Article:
A team of elite military test pilots finds itself tapped to be astronauts for Project Mercury, the first human spaceflight program in the United States, in The Right Stuff, a new eight-episode dramatic series debuting in October on Disney+. Like Philip Kaufman’s Oscar-winning 1983 film of the same name, the series is based on the bestselling 1979 book by Tom Wolfe.
Wolfe became interested in the US space program while on assignment by Rolling Stone to cover the launch of Apollo 17, NASA’s last Moon mission. He spent the next seven years writing The Right Stuff, intent on capturing the drive and ethos of those early astronauts. (In a foreword to the 1983 edition, he pondered “What makes a man willing to sit up on top of an enormous Roman candle… and wait for someone to light the fuse.”) Wolfe spent a great deal of time consulting with General Chuck Yeager, who was shut out of the astronaut program and ended up as a contrasting character to the college-degreed Project Mercury team featured in the book. The Right Stuff won widespread critical praise, as well as the National Book Award for Nonfiction.
When United Artists decided to finance a film adaptation, the studio hired William Goldman (The Princess Bride) to adapt the screenplay, but his vision was very different from that of director Philip Kaufman, and Goldman quit the project. Kaufman wrote his own draft script in eight weeks, making Yeager more of a central figure; Goldman’s script ignored Yeager entirely. Goldman later wrote that “Phil [Kaufman]’s heart was with Yeager. And not only that, he felt the astronauts, rather than being heroic, were really minor leaguers, mechanical men of no particular quality, not great pilots at all, simply the product of hype.”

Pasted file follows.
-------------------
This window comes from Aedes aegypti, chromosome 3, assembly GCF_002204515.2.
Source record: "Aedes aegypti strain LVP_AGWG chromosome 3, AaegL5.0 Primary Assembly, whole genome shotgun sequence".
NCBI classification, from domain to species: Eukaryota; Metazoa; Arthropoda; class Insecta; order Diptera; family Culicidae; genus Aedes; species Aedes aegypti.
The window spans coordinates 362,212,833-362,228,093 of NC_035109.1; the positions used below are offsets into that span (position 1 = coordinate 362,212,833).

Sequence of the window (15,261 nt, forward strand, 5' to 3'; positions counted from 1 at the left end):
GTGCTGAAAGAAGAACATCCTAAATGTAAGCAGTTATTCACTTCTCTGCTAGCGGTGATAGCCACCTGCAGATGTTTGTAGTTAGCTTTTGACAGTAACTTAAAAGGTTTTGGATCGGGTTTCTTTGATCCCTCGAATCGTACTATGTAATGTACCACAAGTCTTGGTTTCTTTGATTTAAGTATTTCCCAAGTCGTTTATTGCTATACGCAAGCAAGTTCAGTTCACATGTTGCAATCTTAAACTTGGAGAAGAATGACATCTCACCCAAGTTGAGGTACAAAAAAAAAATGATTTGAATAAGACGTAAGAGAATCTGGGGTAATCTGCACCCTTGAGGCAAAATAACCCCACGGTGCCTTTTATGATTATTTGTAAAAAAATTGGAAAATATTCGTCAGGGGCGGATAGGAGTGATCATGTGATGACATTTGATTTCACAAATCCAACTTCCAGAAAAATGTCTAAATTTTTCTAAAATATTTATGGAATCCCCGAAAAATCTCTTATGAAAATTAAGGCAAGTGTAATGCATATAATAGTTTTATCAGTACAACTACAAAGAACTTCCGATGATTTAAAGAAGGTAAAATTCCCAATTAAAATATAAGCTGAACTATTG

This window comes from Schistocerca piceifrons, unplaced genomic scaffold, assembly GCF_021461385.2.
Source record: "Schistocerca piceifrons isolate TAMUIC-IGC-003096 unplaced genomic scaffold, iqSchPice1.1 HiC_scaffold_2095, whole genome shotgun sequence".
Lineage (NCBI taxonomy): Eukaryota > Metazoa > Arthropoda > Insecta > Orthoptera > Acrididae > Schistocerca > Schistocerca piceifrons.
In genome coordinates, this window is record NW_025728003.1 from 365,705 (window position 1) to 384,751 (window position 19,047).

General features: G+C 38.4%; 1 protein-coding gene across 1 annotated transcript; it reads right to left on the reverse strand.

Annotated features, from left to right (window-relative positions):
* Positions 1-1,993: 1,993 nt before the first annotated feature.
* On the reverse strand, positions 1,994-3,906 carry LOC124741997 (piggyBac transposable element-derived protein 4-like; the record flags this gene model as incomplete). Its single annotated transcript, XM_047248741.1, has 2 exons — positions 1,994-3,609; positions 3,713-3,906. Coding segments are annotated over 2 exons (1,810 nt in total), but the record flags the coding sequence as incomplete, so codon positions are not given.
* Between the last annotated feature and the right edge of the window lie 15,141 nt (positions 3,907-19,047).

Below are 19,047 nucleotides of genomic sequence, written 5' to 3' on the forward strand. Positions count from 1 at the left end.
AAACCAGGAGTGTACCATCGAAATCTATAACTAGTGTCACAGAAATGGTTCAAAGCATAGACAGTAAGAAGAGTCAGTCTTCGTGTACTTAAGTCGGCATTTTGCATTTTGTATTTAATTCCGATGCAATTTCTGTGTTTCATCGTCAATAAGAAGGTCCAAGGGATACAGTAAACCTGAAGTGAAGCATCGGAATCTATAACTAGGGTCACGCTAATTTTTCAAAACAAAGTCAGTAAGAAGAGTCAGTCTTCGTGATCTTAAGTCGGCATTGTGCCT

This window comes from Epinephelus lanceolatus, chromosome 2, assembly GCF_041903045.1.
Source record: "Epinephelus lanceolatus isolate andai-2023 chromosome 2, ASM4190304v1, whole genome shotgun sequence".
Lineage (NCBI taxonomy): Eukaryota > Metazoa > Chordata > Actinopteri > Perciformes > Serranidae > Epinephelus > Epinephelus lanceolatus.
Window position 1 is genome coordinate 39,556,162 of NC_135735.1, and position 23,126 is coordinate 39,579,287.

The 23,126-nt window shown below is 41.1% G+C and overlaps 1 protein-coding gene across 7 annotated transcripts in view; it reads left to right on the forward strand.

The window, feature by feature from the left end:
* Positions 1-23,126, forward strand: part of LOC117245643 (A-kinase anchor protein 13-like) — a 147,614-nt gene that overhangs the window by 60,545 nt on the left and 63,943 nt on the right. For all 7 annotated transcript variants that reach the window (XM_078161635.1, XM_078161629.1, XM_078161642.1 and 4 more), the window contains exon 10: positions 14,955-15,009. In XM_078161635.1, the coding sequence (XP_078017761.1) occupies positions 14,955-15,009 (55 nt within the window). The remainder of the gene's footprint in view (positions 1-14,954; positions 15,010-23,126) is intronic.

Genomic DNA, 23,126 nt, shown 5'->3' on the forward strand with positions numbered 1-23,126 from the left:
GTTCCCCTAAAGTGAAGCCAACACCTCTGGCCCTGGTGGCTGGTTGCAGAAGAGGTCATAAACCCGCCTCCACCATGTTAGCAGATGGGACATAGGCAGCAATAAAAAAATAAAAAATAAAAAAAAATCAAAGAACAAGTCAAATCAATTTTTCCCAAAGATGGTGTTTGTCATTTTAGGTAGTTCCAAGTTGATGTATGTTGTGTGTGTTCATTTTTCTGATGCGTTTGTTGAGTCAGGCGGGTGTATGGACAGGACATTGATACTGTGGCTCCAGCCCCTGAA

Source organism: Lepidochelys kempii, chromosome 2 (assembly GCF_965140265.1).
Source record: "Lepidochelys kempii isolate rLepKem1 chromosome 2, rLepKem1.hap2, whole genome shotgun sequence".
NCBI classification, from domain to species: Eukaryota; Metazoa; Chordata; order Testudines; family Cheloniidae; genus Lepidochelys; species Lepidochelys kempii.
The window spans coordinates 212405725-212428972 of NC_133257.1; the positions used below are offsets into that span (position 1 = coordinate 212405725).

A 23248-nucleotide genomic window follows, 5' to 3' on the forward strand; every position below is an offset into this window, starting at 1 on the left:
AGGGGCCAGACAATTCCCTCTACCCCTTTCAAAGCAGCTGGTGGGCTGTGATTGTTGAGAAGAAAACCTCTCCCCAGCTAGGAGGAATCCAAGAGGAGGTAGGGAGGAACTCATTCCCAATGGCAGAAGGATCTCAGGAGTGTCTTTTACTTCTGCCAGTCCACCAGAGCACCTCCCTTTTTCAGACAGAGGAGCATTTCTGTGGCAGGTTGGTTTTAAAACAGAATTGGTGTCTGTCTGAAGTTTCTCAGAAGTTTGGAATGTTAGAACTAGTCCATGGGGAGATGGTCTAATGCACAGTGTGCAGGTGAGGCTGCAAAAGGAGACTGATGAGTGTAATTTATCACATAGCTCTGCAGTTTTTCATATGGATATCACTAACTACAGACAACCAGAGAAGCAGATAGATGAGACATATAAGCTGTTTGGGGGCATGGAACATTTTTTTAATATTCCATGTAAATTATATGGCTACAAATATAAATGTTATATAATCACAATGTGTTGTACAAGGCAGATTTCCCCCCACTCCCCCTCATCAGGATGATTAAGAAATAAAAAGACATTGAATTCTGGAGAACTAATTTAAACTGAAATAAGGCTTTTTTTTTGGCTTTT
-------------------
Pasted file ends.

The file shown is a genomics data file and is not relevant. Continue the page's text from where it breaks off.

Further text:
The film bombed at the box office, grossing $21 million against its $27 million budget, but it was a critical success and went on to win four Oscars. Wolfe himself disliked Kaufman’s film, and there were some objections to historically inaccurate details. The most egregious example was a scene when the Liberty Bell 7 spacecraft sinks after splashdown. The film shows a panicked Gus Grissom deliberately detonating the hatch’s explosive bolts—something that, in reality, NASA later determined had been a mechanical failure. (Grissom was tragically killed in the Apollo 1 launchpad fire in January 1967.)
Produced for National Geographic by Appian Way (Leonardo DiCaprio’s production company) and Warner Bros. Television, the new series also draws heavily on Wolfe’s book as source material. “The Right Stuff evokes the wonder and awe of the moment we first escaped the bounds of our only home and ventured into the unknown,” showrunner Mark Lafferty told Deadline Hollywood in May. “But the show is as much about who we are today as it is about our historic achievements. At a time when the world is confronted with significant challenges, this story reminds us that what seems impossible today can become the triumph of tomorrow.”